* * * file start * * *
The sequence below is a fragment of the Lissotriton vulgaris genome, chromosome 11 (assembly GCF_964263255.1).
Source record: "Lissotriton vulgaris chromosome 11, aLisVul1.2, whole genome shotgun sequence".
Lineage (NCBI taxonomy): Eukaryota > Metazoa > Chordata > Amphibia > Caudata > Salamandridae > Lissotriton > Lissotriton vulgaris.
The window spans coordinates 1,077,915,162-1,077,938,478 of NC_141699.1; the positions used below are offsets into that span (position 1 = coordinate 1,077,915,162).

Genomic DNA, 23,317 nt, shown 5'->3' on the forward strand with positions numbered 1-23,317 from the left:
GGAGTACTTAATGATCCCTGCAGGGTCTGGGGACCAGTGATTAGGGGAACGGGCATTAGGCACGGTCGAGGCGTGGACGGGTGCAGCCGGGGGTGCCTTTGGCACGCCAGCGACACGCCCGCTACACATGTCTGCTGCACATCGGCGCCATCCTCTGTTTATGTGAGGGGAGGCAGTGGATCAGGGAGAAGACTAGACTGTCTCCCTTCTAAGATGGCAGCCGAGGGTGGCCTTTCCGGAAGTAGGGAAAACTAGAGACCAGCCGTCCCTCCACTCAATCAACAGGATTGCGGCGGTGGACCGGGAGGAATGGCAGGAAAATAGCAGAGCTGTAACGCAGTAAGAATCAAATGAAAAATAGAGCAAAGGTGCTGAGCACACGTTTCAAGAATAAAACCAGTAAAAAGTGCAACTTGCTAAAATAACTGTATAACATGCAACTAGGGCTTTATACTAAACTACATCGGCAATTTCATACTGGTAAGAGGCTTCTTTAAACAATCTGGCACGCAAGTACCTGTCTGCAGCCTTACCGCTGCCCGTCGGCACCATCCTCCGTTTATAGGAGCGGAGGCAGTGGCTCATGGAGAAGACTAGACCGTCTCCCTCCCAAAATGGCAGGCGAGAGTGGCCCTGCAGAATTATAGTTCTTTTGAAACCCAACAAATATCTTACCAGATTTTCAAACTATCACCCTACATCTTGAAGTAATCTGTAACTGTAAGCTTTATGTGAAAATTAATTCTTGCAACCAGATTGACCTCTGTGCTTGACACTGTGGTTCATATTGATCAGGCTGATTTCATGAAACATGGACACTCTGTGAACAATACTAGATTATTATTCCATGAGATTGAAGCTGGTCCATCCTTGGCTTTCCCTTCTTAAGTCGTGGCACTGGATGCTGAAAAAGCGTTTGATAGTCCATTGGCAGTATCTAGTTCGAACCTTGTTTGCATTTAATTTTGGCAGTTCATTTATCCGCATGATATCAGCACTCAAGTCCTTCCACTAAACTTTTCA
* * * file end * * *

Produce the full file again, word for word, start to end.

The sequence below is a fragment of the Lissotriton vulgaris genome, chromosome 11 (assembly GCF_964263255.1).
Source record: "Lissotriton vulgaris chromosome 11, aLisVul1.2, whole genome shotgun sequence".
Lineage (NCBI taxonomy): Eukaryota > Metazoa > Chordata > Amphibia > Caudata > Salamandridae > Lissotriton > Lissotriton vulgaris.
The window spans coordinates 1,077,915,162-1,077,938,478 of NC_141699.1; the positions used below are offsets into that span (position 1 = coordinate 1,077,915,162).

Genomic DNA, 23,317 nt, shown 5'->3' on the forward strand with positions numbered 1-23,317 from the left:
GGAGTACTTAATGATCCCTGCAGGGTCTGGGGACCAGTGATTAGGGGAACGGGCATTAGGCACGGTCGAGGCGTGGACGGGTGCAGCCGGGGGTGCCTTTGGCACGCCAGCGACACGCCCGCTACACATGTCTGCTGCACATCGGCGCCATCCTCTGTTTATGTGAGGGGAGGCAGTGGATCAGGGAGAAGACTAGACTGTCTCCCTTCTAAGATGGCAGCCGAGGGTGGCCTTTCCGGAAGTAGGGAAAACTAGAGACCAGCCGTCCCTCCACTCAATCAACAGGATTGCGGCGGTGGACCGGGAGGAATGGCAGGAAAATAGCAGAGCTGTAACGCAGTAAGAATCAAATGAAAAATAGAGCAAAGGTGCTGAGCACACGTTTCAAGAATAAAACCAGTAAAAAGTGCAACTTGCTAAAATAACTGTATAACATGCAACTAGGGCTTTATACTAAACTACATCGGCAATTTCATACTGGTAAGAGGCTTCTTTAAACAATCTGGCACGCAAGTACCTGTCTGCAGCCTTACCGCTGCCCGTCGGCACCATCCTCCGTTTATAGGAGCGGAGGCAGTGGCTCATGGAGAAGACTAGACCGTCTCCCTCCCAAAATGGCAGGCGAGAGTGGCCCTGCAGAATTATAGTTCTTTTGAAACCCAACAAATATCTTACCAGATTTTCAAACTATCACCCTACATCTTGAAGTAATCTGTAACTGTAAGCTTTATGTGAAAATTAATTCTTGCAACCAGATTGACCTCTGTGCTTGACACTGTGGTTCATATTGATCAGGCTGATTTCATGAAACATGGACACTCTGTGAACAATACTAGATTATTATTCCATGAGATTGAAGCTGGTCCATCCTTGGCTTTCCCTTCTTAAGTCGTGGCACTGGATGCTGAAAAAGCGTTTGATAGTCCATTGGCAGTATCTAGTTCGAACCTTGTTTGCATTTAATTTTGGCAGTTCATTTATCCGCATGATATCAGCACTCAAGTCCTTCCACTAAACTTTTCA